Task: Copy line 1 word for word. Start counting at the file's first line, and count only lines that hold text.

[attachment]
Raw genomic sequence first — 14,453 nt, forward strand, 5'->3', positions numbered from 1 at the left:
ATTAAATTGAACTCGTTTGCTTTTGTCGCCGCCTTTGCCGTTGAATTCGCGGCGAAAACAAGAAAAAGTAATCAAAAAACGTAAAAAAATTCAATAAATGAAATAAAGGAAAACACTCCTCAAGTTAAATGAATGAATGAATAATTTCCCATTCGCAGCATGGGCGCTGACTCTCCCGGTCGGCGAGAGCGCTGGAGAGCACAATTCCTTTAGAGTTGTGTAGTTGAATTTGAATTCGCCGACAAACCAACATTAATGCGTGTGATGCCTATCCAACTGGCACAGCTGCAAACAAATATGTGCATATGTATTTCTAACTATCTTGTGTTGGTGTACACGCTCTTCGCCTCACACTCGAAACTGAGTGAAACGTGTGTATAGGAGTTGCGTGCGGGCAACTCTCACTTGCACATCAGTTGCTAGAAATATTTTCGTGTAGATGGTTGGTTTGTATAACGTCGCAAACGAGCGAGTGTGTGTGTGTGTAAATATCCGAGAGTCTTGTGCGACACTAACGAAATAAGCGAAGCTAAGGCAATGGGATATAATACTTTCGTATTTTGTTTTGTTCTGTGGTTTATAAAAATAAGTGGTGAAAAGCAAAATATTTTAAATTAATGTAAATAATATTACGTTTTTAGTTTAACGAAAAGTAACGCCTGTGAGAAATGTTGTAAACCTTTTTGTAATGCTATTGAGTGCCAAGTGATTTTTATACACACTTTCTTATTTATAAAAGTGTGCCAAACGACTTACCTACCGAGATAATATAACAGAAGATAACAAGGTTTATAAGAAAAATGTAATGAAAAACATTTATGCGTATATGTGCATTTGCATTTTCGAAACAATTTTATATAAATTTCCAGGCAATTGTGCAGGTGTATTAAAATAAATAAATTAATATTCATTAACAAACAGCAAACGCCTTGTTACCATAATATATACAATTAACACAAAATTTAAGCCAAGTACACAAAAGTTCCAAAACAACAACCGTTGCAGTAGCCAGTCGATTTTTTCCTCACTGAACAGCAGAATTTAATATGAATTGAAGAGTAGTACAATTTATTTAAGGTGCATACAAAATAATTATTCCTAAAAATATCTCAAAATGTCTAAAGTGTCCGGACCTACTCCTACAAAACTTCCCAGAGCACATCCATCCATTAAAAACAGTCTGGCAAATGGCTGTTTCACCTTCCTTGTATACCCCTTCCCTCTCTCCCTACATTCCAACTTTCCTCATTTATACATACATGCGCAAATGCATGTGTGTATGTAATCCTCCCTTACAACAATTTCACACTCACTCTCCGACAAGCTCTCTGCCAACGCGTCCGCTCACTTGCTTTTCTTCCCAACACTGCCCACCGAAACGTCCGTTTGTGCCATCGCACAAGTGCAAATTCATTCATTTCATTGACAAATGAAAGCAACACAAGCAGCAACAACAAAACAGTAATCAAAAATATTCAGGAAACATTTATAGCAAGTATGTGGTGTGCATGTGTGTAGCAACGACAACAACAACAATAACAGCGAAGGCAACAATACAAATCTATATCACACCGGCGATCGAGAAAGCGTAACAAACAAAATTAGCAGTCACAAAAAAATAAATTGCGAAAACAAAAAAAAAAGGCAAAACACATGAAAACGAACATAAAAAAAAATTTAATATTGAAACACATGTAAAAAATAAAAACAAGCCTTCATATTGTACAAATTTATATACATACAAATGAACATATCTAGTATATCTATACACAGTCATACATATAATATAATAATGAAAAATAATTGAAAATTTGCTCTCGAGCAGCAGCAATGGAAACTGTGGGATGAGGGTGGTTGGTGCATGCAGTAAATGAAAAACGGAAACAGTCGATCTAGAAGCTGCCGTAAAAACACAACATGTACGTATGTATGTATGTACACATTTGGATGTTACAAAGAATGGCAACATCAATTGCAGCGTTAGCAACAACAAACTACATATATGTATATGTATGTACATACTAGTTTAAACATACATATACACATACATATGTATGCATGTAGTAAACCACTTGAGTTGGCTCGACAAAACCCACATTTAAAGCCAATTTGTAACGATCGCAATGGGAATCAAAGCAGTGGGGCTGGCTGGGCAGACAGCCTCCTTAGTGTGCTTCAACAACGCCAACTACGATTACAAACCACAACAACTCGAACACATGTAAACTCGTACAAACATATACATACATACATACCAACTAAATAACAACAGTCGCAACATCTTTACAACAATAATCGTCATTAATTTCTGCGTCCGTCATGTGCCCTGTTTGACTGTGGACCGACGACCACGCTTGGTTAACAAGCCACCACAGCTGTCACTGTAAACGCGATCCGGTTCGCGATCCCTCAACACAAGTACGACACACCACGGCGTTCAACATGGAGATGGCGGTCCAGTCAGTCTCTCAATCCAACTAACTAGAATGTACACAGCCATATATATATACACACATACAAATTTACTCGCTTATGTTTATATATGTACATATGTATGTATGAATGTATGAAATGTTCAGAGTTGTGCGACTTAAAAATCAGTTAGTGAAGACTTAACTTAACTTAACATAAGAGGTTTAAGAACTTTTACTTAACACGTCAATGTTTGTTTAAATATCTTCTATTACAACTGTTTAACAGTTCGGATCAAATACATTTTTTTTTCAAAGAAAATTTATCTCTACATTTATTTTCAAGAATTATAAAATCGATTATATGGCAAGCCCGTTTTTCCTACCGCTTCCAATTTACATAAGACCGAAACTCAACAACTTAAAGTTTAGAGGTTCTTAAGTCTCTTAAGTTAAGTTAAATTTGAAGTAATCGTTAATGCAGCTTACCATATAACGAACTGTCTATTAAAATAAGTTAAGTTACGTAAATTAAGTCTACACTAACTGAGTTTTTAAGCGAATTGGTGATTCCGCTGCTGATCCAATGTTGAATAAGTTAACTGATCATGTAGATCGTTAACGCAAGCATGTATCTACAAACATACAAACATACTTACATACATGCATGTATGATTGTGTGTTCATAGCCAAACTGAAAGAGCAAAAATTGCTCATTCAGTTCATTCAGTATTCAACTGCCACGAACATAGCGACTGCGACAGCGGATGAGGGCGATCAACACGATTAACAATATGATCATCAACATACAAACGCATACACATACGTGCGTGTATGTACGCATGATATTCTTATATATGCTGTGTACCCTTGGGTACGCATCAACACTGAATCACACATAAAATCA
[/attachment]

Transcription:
Raw genomic sequence first — 14,453 nt, forward strand, 5'->3', positions numbered from 1 at the left: